"This truly is a place that has something for everyone," Villela concludes. "It's a treasure that belongs to you and me."

Museums Around Town

Georgia O'Keeffe Museum

217 Johnson St., 946-1000,

In addition to family activities and workshops on art-making, this temple of modernity focuses not only on O'Keeffe, but on her contemporaries and those inspired by her, or whom she was inspired by.

IAIA Museum of Contemporary Native Art

108 Cathedral Place, 983-8900,

Dedicated to showcasing progressive, often groundbreaking works by Native artists from across the country, the Institute of American Indian Arts' MoCNA also dedicates significant wall space to current and former fine art students from IAIA. It's also got painted columns out front that are perfect for your Insta.

Museum of Indian Arts & Culture

710 Camino Lejo, 476-1269,

Native pottery and intricate jewelry make up the permanent collection at this Museum Hill venue. On exhibit through March 2020 is the masterful modern work of 2019 Native Treasures designees Mateo and Diego Romero (Cochiti), and then a solo show, Diego Romero vs. the End of Art, is up from October 2019 until April 2020.

Museum of International Folk Art

706 Camino Lejo, 476-1200,

A beloved, family-friendly collection filled with history, handmade textiles and folk art from cultures around the world. Community Through Making From Peru to New Mexico, in the Gallery of Conscience, shows what happens when revolutionary makers from South America meet Santa Fe's artists. Through January 2020.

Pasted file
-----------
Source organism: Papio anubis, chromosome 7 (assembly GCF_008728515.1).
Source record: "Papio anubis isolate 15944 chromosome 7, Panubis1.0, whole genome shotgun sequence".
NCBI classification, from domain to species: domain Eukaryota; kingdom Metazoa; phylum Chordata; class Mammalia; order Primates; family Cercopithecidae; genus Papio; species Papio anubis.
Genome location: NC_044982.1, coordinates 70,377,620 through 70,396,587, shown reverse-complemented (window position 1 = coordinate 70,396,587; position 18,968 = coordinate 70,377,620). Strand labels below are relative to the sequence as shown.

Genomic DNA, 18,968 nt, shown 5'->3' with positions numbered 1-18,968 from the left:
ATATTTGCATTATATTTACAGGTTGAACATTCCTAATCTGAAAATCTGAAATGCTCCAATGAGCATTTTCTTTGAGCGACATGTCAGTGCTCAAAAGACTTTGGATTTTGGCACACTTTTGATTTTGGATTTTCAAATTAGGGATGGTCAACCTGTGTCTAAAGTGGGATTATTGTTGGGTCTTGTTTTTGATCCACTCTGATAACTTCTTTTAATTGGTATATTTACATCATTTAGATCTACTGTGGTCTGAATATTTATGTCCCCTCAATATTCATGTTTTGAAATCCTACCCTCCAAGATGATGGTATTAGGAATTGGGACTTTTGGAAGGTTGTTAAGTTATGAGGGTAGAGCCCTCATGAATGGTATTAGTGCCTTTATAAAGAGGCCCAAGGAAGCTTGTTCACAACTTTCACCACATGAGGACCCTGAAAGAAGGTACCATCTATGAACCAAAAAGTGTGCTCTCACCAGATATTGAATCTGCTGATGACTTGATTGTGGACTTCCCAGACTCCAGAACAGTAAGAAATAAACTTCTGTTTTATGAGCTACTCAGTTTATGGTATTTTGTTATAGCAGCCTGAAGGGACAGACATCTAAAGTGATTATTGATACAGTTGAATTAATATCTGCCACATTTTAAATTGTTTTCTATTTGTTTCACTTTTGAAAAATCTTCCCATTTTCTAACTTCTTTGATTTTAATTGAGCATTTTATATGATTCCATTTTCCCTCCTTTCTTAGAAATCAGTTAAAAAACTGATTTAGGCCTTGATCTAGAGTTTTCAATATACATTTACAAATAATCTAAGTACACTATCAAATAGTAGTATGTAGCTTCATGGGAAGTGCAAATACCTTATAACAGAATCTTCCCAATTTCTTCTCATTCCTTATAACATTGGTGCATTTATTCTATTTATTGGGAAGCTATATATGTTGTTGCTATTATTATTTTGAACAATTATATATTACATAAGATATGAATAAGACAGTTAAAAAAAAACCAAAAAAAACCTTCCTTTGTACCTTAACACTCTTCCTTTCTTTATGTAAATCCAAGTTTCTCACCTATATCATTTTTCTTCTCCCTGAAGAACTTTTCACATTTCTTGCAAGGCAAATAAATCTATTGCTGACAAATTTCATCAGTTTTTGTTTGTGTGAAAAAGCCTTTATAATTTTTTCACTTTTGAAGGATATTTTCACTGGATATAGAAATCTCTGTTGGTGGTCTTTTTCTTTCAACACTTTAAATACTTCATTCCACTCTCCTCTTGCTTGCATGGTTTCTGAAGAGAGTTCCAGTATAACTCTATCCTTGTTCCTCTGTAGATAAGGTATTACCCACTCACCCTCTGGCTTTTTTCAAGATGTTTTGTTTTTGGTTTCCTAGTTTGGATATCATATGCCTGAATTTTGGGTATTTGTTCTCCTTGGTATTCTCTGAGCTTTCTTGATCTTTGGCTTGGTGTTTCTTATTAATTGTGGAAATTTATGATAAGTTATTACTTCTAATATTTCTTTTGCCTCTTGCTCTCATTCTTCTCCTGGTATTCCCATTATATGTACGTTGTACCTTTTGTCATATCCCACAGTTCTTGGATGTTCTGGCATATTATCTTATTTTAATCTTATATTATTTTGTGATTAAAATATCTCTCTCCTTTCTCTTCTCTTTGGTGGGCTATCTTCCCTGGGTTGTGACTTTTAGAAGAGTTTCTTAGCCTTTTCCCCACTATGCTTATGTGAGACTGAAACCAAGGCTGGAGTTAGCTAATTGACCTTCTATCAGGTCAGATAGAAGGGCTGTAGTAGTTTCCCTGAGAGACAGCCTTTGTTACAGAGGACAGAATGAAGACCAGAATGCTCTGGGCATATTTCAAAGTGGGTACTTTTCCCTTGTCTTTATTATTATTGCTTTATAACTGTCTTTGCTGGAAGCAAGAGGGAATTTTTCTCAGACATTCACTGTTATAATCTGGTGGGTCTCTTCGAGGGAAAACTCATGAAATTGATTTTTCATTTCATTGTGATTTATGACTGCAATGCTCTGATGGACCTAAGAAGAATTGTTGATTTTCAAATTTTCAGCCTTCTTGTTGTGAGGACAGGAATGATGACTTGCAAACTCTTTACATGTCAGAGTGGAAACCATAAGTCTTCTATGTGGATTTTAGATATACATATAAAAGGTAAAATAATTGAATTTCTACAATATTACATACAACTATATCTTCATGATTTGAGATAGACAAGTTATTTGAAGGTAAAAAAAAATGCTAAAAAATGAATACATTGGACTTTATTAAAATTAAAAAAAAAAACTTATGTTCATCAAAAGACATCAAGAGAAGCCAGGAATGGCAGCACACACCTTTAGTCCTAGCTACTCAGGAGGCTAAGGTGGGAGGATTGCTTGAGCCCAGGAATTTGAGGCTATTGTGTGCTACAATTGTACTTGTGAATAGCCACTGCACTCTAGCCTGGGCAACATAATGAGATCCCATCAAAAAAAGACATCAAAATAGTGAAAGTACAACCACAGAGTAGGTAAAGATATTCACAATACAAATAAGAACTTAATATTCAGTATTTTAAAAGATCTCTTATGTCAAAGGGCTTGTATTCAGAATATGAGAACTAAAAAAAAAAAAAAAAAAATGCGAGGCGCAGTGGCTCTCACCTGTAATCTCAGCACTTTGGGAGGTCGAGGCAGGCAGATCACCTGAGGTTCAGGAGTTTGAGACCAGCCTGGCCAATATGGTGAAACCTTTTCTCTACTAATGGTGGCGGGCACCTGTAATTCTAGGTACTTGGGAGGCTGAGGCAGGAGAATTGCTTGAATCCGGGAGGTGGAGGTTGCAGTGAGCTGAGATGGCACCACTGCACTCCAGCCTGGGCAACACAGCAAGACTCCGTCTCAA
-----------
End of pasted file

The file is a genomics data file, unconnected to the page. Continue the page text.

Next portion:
Museum of Spanish Colonial Art

750 Camino Lejo, 982-2226,

The only museum of its kind in the country, it focuses on the Spanish Colonial era in America. Paul Pletka: Converging Faiths in the New World is a unique departure for the museum, featuring modern interpretations and musings on the meeting of European and Indigenous cultures in New Mexico. Through October 2019.

New Mexico History Museum

113 Lincoln Ave., 476-5200,

A time capsule of state history takes visitors on a chronological journey through New Mexico history, from prehistory to modern times. Permanent exhibits include religious artifacts, the Fred Harvey Company and more; also catch an exhibition about World War I through Nov. 11, 2019.

New Mexico Museum of Art

107 W Palace Ave., 476-5072,

See historic works from New Mexico, a rotating exhibit repertoire and an internationally famous roster of artists like Picasso and Cézanne. August 2019 sees the continuation of the popular Alcoves series, in which local modern artists are given the spotlight in short, one-person exhibitions.

Palace of the Governors

105 W Palace Ave., 476-5200,

In the 1600s, this low adobe building was the seat of government from which Spain reigned over the entire Southwest. It's been closed since autumn 2018 for renovations, and as of press time a reopening date was still not set. But check out walking tours from docents daily during the warmer months; get info at

El Rancho de las Golondrinas

334 Los Pinos Road, 471-2261,

This living history museum occupies 200 acres of land shaded by giant cottonwoods and dotted with buildings, some of which date to the 1700s, when it was a trading stop along the Camino Real. Open from June through September, today it is the site of re-enactments and fun weekend events. Go visit some donkeys and stroll the picturesque grounds.

SITE Santa Fe

1606 Paseo de Peralta, 989-1199,

The ship-prow looking building in the Railyard is our hub for installations about science, politics and modern art that makes you think.

Wheelwright Museum of the American Indian

704 Camino Lejo, 986-4636,

Contemporary and historic Native textiles, artwork and a huge display of traditional jewelry illuminate Indigenous traditions, as well as modern looks at ancestral life. Santa Clara artist Rose B Simpson's work is featured in a one-woman show, LIT, through October 2019; Humor and Satire in Native American Arts is on view from November 2019 through October 2020.